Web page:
If fewer than $\alpha G$ values in $[T(gx) : g \in \mathcal{G}_{\mu_0}]$ are greater than or equal to $T(x)$, reject. If more than $\alpha G$ values are greater than $T(x)$, don't reject. Otherwise, randomize.

If $n$ is big …

How can we sample at random from the orbit?

Toss fair coin $n$ times in sequence, independently. Take $\gamma_j = 1$ if the $j$th toss gives heads; $\gamma_j = 0$ if tails.

Amounts to sampling with replacement from the orbit of $x$.

Other test statistics?

Could use $t$-statistic, but calibrate critical value using the permutation distribution.

Could use a measure of dispersion around the hypothesized mean (the true mean minimizes expected RMS difference, assuming variance is finite).

What about counting the number of values that are above $\mu_0$?

Define $$ T(x) \equiv \sum_{j=1}^n 1_{x \ge \mu_0}. $$

Sign test for the median

We are assuming $P$ is symmetric, so the expected value and median are equal.

To avoid unhelpful complexity, suppose $P$ is continuous.

Then

$$ \mathbb{P} \{ X_j \ge \mu \} = 1/2, $$$$ \{ 1_{X_j \ge \mu} \}_{j=1}^n \mbox{ are iid Bernoulli}(1/2), $$

and

$$ T(X) \sim \mbox{Binomial}(n, 1/2). $$

This leads to the sign test: Reject the hypothesis that the median is $\mu_0$ if $T(X)$ is too large or too small. Thresholds set to get level $\alpha$ test, using the fact that $T(X)\sim \mbox{Binomial}(n, 1/2)$.

Is the sign test equivalent to the permutation test for the same test statistic?

Suppose we are using the test statistic $T(x) = \sum_{j=1}^n 1_{x \ge \mu_0}$. Do the permutation test and the sign test reject for the same values of $x \in \mathcal{X}$?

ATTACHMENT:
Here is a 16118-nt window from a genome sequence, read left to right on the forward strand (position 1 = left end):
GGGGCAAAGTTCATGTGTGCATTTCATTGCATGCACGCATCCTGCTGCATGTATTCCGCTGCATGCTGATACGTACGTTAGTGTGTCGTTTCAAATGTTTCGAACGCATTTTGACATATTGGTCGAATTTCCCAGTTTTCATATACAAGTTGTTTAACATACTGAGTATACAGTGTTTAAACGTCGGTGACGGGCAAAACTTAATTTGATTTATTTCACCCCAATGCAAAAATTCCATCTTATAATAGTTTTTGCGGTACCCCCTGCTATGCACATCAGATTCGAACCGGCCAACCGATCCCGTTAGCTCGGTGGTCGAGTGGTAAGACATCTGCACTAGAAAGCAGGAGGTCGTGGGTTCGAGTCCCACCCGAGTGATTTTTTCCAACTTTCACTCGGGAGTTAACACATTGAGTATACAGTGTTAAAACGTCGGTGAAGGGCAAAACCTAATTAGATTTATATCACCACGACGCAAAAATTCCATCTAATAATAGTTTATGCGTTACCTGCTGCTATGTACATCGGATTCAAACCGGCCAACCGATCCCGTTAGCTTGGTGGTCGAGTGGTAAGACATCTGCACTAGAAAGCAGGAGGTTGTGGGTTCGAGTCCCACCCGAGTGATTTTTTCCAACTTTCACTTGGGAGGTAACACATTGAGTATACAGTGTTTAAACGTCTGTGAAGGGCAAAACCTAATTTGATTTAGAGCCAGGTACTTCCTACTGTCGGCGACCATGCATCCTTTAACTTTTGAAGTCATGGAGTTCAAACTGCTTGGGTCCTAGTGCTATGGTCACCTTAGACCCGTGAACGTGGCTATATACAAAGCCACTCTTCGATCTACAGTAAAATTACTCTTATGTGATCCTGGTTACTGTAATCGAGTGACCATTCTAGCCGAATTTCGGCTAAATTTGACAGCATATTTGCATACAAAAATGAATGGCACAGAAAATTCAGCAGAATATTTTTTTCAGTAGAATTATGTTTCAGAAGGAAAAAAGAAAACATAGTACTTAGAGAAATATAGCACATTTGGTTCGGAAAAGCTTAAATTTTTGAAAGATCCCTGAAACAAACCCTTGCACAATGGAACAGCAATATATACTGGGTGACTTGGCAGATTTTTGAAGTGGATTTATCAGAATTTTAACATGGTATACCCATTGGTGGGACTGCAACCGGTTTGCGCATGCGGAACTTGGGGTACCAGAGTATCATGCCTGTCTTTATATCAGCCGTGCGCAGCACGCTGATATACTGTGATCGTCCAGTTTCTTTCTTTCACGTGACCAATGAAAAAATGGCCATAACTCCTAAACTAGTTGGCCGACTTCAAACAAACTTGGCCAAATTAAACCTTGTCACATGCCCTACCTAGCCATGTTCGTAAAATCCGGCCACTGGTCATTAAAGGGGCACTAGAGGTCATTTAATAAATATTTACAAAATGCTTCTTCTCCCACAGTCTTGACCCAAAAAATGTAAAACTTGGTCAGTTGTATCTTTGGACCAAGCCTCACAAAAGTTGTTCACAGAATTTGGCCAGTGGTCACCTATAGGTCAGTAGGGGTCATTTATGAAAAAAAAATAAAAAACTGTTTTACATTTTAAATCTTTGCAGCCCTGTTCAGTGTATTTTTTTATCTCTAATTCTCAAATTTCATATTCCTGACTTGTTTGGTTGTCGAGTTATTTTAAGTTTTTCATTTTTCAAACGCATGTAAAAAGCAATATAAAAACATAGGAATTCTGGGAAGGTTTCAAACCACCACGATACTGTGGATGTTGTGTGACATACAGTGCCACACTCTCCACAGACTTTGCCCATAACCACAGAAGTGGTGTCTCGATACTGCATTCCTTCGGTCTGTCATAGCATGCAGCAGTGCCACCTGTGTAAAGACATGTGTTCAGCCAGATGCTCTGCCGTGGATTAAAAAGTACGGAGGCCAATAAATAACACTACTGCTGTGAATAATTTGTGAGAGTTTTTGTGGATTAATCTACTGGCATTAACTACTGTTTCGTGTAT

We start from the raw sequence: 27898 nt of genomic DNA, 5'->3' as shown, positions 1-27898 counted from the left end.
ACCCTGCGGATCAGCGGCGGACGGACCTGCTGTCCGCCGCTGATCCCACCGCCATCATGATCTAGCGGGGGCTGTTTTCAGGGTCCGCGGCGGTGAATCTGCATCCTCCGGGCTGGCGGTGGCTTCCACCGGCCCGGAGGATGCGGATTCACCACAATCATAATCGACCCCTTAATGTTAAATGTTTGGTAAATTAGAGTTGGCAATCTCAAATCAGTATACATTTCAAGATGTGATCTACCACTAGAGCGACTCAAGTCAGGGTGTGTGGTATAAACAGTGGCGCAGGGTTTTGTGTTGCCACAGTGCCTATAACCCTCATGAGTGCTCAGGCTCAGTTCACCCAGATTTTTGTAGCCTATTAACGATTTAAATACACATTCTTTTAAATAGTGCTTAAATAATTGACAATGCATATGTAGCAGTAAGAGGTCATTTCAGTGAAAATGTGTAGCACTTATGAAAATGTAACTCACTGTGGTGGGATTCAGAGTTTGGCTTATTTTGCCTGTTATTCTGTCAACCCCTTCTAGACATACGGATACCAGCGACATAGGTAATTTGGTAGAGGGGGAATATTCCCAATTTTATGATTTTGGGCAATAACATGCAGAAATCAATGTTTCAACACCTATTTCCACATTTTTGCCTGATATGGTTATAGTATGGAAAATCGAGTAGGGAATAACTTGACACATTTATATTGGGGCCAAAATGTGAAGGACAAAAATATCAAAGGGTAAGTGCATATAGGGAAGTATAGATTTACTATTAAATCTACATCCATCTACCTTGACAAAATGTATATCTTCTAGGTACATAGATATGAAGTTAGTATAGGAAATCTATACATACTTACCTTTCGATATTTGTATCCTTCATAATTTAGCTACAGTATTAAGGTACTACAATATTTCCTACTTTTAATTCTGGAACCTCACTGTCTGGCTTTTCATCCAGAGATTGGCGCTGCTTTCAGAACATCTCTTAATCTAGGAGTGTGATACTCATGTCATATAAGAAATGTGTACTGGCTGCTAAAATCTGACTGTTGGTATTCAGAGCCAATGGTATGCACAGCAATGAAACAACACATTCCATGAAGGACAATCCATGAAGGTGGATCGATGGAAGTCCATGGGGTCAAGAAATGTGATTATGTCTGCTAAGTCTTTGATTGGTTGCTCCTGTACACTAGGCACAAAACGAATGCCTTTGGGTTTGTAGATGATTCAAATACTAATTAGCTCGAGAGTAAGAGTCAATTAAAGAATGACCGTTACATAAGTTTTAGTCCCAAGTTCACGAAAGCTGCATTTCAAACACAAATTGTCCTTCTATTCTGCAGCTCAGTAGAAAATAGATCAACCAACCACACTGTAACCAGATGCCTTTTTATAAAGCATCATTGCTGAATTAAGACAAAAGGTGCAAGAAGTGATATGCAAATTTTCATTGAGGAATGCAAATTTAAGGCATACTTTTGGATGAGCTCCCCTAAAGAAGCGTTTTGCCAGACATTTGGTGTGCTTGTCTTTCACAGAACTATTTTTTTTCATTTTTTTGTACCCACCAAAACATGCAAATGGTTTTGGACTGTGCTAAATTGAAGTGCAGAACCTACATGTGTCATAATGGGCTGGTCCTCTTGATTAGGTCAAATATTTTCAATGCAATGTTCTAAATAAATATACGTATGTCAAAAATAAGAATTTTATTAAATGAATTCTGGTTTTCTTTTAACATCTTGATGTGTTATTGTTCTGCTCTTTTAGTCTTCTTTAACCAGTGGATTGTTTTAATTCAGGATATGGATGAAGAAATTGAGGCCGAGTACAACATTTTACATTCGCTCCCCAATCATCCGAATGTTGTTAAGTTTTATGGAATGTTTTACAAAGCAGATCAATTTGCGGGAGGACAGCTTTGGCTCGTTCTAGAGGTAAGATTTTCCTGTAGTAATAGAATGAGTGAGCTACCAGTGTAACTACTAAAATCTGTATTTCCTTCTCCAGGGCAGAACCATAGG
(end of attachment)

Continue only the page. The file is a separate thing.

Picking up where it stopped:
Suppose no component of $x$ is equal to $\mu_0$. According to the sign test, the chance that $T(x) = k$ is ${{n}\choose{k}} 2^{-n}$ if the null is true.

What's the chance that $T(x) = k$ according to the permutation test? There are $G = 2^n$ points in the orbit of $x$ under $\mathcal G$. If the null is true, all have equal probability $2^{-n}$. Of these points, ${{n}\choose{k}}$ have $k$ components with positive deviations from $\mu_0$. Hence, for the permutation test, the chance that $T(x) = k$ is also ${{n} \choose {k}} 2^{-n}$: The two tests are equivalent.

Abstract setting using VC classes

The distribution $P \in \Omega$, where $\Omega$ is a known collection of distributions on $\mathcal{X}$. The null hypothesis is that $P \in \Omega_0 \subset \Omega$. We assume that $\Omega_0$ can be characterized as a set of distributions that are invariant under a transformation on $\Omega$: let $\tau: \Omega \rightarrow \Omega_0$; we assume that $\tau(P) = P$ for all $P \in \Omega_0$.

Let $\mathcal{V}$ be a collection of subsets of a set $\mathcal{X}$. For a finite set $D \subset \mathcal{X}$, let $\Delta^\mathcal{V}(D)$ be the number of distinct sets $\{ V \cap D: V \in \mathcal{V} \}$. For positive integers $n$, let $$ m^\mathcal{V}(n) = \max_{D \subset \mathcal{X}: \#D = n } \Delta^\mathcal{V}(D). $$

Let $$ c(\mathcal{V}) \equiv \inf \{ n : m^\mathcal{V}(n) < 2^n \}. $$

If $c(\mathcal{V}) < \infty$, $\mathcal{V}$ is a Vapnik-Cervonenkis (V-C) class. That is, $\mathcal{V}$ is a V-C class if the maximum number of distinct intersections of sets in $\mathcal{V}$ with sets containing $n$ points grows sub-exponentially with $n$. Intersections, finite unions, and Cartesian products of V-C classes are V-C classes. In $\mathbb{R}^n$, the set of all ellipsoids, the set of all half-spaces, the set of all lower-left quadrants, and the set of all convex sets with at most $p$ extreme points are all V-C classes.